I think it’s quite clear that it’s more likely to hinder the process. And that applies not only to the field of art. For example, our attitude towards the environment is determined by the extent to which we see ourselves as either a part of it or separate from it. Regarding art, the situation can be paradoxical, and there’s a lot of new art being made in Poland about this topic. You could say, for example, that the environmental crisis is in fact feeding the creation of art. It provides artists with many new perspectives to work with, but at the same time, they need to do this because other social groups have turned out to be powerless in solving this problem. So artists have to do it. The tension in art right now about how natural or unnatural we ourselves and our actions are is very palpable, at least in Poland. So, my answer to this question is nevertheless rather ambiguous.

How did you become interested in this topic yourself?

At least in part, it came from my desire to step outside my regular sphere of work, which is linked with landscapes. Sometimes I noticed that I assumed too automatically that there’s a strict distinction between the natural and artificial, and therefore I passed up many interesting things. I see great potential in attempts to expand the definition of the body, and many of our students are very mature artists who are able to challenge existing ideas about the body and its representation. For me, it seemed interesting to be at this point somewhere in the middle between the themes of nature, landscape and body. It’s a fertile mixture of things that I’m interested in and things that young artists are interested in.


Piotr Zugaj, from the series Rediscovered

How does this project tie in with your experience as a curator up to this point?

This is something new for me, because my previous experience as a curator differed slightly from what is usually understood by that term. I mostly work with final projects by students, and so my personal link and engagement with the exhibited artwork is different from that of curators who simply select artists to invite for a project. That’s why this experience, when I can travel with all of the artists to a new place and observe how they interact and the new points of contact they discover both in their work and between themselves as they work together with this one concept, is extremely interesting for me. This exhibition shows the exceptional sensitivity of young artists towards serious social issues and problems as well as their ability to speak about them in an aesthetically refined way.

If you don’t mind answering a very general question – how is it that precisely photography became the medium for this exhibition, for this concept? As opposed to any other genre.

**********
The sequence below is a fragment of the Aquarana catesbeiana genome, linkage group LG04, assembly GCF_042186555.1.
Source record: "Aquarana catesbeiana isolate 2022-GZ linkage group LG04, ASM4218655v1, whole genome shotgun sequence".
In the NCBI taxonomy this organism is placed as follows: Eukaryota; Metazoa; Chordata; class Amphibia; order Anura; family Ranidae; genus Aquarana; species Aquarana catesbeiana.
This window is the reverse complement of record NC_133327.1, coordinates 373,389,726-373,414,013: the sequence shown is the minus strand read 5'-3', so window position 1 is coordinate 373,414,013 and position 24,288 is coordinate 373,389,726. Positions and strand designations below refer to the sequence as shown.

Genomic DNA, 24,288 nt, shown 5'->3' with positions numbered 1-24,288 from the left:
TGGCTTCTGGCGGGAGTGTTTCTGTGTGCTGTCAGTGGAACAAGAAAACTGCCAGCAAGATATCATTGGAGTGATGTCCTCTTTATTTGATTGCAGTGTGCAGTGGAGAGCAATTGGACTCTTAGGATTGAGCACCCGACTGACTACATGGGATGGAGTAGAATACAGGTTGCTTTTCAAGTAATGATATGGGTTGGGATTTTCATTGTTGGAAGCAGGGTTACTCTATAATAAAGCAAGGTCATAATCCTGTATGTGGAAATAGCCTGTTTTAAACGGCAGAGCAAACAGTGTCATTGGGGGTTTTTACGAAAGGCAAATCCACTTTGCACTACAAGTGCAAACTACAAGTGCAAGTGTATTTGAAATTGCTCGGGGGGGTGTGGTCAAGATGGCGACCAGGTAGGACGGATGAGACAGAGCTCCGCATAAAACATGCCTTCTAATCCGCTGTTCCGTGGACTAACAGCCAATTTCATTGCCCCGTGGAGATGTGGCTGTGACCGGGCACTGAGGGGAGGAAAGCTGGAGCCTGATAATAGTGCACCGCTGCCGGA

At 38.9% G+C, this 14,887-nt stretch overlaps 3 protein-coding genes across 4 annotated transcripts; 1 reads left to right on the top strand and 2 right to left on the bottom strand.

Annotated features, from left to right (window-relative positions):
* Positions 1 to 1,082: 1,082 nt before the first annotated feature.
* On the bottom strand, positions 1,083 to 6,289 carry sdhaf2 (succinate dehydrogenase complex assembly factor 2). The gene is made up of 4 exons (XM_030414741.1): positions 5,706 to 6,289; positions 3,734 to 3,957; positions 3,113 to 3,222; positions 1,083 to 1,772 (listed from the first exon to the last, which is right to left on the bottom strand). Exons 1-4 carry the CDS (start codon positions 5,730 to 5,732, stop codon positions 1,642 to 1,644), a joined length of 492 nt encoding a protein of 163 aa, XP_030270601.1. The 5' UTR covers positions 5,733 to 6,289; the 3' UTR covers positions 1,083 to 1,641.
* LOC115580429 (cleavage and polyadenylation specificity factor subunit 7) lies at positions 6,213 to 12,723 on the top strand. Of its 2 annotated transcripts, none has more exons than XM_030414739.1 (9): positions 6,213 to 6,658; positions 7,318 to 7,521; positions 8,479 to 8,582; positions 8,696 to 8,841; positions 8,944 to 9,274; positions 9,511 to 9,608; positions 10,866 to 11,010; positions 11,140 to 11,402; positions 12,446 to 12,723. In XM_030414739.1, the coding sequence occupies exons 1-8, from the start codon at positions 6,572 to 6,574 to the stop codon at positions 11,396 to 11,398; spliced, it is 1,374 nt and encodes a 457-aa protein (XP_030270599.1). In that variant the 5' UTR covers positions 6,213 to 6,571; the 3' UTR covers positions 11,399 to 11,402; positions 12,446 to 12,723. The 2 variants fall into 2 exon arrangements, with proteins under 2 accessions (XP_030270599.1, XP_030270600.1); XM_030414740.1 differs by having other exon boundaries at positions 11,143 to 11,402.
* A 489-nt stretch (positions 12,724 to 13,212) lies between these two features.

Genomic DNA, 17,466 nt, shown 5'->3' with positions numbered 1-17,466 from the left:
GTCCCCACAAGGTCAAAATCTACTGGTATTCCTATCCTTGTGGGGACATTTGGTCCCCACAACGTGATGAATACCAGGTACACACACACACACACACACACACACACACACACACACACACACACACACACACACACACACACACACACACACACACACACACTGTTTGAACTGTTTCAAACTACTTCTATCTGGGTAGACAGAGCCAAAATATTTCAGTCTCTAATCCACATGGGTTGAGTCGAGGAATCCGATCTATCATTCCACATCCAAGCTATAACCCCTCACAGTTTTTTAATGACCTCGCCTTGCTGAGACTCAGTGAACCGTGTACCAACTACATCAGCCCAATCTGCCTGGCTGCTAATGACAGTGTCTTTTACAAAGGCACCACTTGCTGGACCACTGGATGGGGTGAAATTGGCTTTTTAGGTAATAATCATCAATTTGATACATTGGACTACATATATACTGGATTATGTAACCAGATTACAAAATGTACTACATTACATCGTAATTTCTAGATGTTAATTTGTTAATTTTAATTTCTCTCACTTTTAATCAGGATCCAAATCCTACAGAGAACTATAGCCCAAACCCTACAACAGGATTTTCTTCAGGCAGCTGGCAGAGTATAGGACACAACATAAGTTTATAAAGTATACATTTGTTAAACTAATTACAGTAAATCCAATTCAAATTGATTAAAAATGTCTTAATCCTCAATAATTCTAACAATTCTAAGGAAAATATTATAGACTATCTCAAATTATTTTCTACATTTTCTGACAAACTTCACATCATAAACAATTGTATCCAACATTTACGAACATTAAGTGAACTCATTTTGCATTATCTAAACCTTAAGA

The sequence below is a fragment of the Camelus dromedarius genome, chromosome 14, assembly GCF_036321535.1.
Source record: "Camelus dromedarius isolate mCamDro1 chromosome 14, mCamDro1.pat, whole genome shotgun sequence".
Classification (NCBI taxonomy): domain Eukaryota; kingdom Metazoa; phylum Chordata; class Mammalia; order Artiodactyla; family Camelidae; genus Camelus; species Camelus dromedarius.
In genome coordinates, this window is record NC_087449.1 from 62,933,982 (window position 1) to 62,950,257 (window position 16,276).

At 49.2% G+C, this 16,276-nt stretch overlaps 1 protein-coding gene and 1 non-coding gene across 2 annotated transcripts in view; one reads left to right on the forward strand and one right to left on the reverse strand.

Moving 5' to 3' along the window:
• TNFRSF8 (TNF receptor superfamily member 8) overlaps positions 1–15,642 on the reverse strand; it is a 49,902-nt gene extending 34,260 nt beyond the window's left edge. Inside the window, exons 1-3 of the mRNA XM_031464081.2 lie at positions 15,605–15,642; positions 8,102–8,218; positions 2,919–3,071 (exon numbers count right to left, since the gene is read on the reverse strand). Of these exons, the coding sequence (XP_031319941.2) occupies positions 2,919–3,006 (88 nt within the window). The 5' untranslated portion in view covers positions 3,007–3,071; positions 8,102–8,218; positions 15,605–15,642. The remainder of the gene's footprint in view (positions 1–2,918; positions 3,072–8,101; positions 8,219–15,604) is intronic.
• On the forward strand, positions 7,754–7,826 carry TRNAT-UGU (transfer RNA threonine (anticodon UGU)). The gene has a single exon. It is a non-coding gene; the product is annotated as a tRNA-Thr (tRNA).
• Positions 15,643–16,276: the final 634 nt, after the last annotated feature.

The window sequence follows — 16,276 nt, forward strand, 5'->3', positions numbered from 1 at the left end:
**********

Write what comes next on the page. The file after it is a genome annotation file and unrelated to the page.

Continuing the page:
The works in this exhibition are closely linked with photography, but not all of them can be considered photography; also, many of the artists are not primarily photographers. They’re artists who use photography. And why? I believe it’s a medium with broad potential for artistic expression, but at the same time it’s also a medium that’s very suited to people who are still interested in the environment and the world around them. Photography is a medium for people who do not want to become alienated from the world.

I find photography’s relationship with reality to be very interesting – it’s not a direct relationship. Photography is no longer a credible medium; maybe it never has been, but it’s especially not a credible medium today. And still, no matter how subjective it might be, it nevertheless retains a link with reality, which is very special in comparison to other media. This complex and deep connection photography has with reality is what makes many people rely on photography as a medium in their art. Being an artist who uses photography usually means making use of the deep connection to reality that’s available to us in art yet at the same time preserving lots of room for subjective manoeuvring.


Magdalena Adrynowska, from the series The whole emptiness

The theme for this exhibition inevitably touches people whose bodily identity is at the centre of very political discussions nowadays. For example, transgender people, as seen in the work of Johanna Berg. Maybe you can say something about how aesthetic and socially responsible aims either coexist or conflict with each other in your practice?

Both as an artist and a curator, and also as an observer of art, I definitely highly value people who address socially significant issues and speak about them through their practice, although I do not believe this is a duty. I’m most interested in art that focuses on social issues but is not outright activism – art that has found a kind of balance between social and aesthetic demands. Here, I think Johanna Berg is a wonderful example. As a curator, I know that the exhibition I’ve developed touches on socially sensitive issues, and I feel responsible for the way in which they’re spoken about.

Perhaps you can name a few examples of how this responsibility manifests itself in specific decisions you’ve made regarding the exhibition?

It’s quite possible that I’ve made lots of decisions like this without even really realising it, because I’m used to concentrating on this kind of work and artists. It’s my “natural” inclination to work with this kind of artists. It’s the way in which I communicate with the world and with these artists. If it weren’t so, I probably would not feel so sure about my need to do this work.


Machnicka Magdalena, from the series In order to see